A little girl born with severe deformities and whose story touched many around the world more than a decade ago, has died.
Miracletina Julie Nanai, known as Baby Miracle, was not expected to survive even a few hours after she was born in Samoa on September 1, 2007.
She had a number of birth defects that saw part of her brain missing, her eyes sealed shut, a bilateral cleft palate and spina bifida.
Her story was widely publicised after her parents, Mikaele and Sefulu Nanai, went public when doctors in the island nation offered little hope of her survival.
It was later revealed that the couple were told their newborn daughter's facial deformities were so severe she could not be fed.
However, Mikaele Nanai refused to believe his daughter could not be saved and started to sneak milk into the hospital room where his baby girl stayed; secretly feeding her.
They decided to name her Miracle, reflecting her miraculous survival and will to live.
Speaking to local newspaper Samoa Observer, Nanai said his daughter died peacefully on Sunday, without warning.
He reflected on the days after Miracle's birth and how hospital staff effectively waited for her to die, he said.
"I hid bottles of milk under my arms and took it in to feed her,'' he told the publication.
"I took two bottles of milk and both of them were finished. She was hungry ...''
He acknowledged that the past almost 11 years had been at times difficult; not only dealing with their daughter's medical conditions and many surgeries in America, but also the ridicule the family received from some of the public.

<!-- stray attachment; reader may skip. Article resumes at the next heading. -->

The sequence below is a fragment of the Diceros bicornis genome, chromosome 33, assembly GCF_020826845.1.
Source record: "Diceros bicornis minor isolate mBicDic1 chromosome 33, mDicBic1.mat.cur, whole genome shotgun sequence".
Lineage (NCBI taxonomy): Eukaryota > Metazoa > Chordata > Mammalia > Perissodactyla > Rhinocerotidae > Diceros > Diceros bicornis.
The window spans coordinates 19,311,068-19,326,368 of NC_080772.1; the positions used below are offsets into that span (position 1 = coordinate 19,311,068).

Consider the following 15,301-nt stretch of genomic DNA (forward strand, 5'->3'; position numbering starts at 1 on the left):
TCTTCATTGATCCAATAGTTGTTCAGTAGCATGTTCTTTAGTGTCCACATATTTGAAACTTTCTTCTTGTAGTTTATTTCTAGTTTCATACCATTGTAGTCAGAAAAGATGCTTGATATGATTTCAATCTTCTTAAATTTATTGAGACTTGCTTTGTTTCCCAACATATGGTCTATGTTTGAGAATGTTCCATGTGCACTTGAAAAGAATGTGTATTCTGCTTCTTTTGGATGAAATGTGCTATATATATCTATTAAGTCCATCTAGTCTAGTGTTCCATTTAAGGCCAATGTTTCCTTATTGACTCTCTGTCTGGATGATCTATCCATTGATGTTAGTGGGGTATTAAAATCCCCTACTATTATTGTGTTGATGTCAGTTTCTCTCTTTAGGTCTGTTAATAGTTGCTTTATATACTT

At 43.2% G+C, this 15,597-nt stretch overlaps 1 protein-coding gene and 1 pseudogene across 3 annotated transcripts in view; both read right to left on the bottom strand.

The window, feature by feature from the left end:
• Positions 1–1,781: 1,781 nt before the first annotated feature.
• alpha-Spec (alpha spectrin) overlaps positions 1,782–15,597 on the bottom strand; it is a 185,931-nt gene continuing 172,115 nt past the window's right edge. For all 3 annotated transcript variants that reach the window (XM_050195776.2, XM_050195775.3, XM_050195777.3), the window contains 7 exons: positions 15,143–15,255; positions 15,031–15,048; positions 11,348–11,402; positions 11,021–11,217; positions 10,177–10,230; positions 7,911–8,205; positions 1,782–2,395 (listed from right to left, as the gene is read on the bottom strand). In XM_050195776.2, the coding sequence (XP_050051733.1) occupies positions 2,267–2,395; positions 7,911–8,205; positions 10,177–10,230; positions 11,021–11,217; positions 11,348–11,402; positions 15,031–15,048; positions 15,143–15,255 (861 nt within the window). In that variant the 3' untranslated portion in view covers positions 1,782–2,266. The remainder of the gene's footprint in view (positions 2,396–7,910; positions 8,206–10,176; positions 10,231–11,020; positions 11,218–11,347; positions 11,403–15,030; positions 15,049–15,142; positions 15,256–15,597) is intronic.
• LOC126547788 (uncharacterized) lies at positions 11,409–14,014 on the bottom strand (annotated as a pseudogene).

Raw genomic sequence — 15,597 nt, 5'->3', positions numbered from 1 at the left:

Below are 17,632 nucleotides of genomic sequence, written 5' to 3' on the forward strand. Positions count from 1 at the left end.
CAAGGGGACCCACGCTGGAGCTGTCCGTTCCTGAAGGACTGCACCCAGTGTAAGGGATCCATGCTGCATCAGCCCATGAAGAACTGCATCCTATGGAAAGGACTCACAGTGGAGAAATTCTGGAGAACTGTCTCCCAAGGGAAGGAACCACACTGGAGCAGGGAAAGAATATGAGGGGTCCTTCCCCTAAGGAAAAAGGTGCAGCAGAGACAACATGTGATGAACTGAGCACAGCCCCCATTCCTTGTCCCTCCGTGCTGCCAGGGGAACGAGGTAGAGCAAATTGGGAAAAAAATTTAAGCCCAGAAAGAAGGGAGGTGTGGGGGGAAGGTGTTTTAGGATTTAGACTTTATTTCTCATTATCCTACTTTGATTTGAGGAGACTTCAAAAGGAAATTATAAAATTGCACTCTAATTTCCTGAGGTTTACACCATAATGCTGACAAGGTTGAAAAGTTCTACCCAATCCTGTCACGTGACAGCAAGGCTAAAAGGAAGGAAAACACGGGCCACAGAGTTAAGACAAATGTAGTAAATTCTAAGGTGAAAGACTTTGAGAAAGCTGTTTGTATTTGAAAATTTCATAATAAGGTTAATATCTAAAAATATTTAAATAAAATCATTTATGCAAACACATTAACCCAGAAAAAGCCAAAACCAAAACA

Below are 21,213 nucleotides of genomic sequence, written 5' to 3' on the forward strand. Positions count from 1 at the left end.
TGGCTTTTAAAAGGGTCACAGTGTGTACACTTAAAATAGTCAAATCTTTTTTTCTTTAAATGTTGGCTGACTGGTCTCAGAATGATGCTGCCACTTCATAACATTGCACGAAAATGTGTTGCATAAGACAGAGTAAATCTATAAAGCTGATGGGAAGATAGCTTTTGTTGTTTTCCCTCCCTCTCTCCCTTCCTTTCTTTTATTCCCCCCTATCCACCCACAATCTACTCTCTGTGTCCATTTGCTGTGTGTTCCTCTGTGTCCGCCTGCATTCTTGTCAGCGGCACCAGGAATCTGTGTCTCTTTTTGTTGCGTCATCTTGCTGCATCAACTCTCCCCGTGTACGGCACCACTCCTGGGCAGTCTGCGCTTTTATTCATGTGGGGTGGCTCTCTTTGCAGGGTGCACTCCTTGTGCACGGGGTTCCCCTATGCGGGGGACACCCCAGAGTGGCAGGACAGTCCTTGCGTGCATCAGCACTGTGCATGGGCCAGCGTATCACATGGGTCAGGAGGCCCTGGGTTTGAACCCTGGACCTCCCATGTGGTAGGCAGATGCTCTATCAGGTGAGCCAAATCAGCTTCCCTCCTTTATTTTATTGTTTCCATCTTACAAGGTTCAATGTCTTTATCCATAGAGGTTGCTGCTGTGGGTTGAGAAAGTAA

"It was hurtful, but I loved my daughter. I have learned through many tough times - it teaches us patience and to wait on God in everything.
"This face is what Miracle grew up with. A lot of statements have said it's a face of an animal."
Nanai said those who ridiculed his daughter failed to see that she was still a creation of God and therefore very much loved.
The family paid tribute to those who had loved their daughter unconditionally and without judgment.
They included benefactor Papali'i Carol Ah Chong, who became a second mother to Miracle and who cared for her for much of her life; as well as the head of Thorn Ministries, Kristin Taylor, who started a worldwide fundraising effort in order to get Miracle the medical help she desperately needed.
Miracle will be farewelled at a funeral service in Samoa later this week.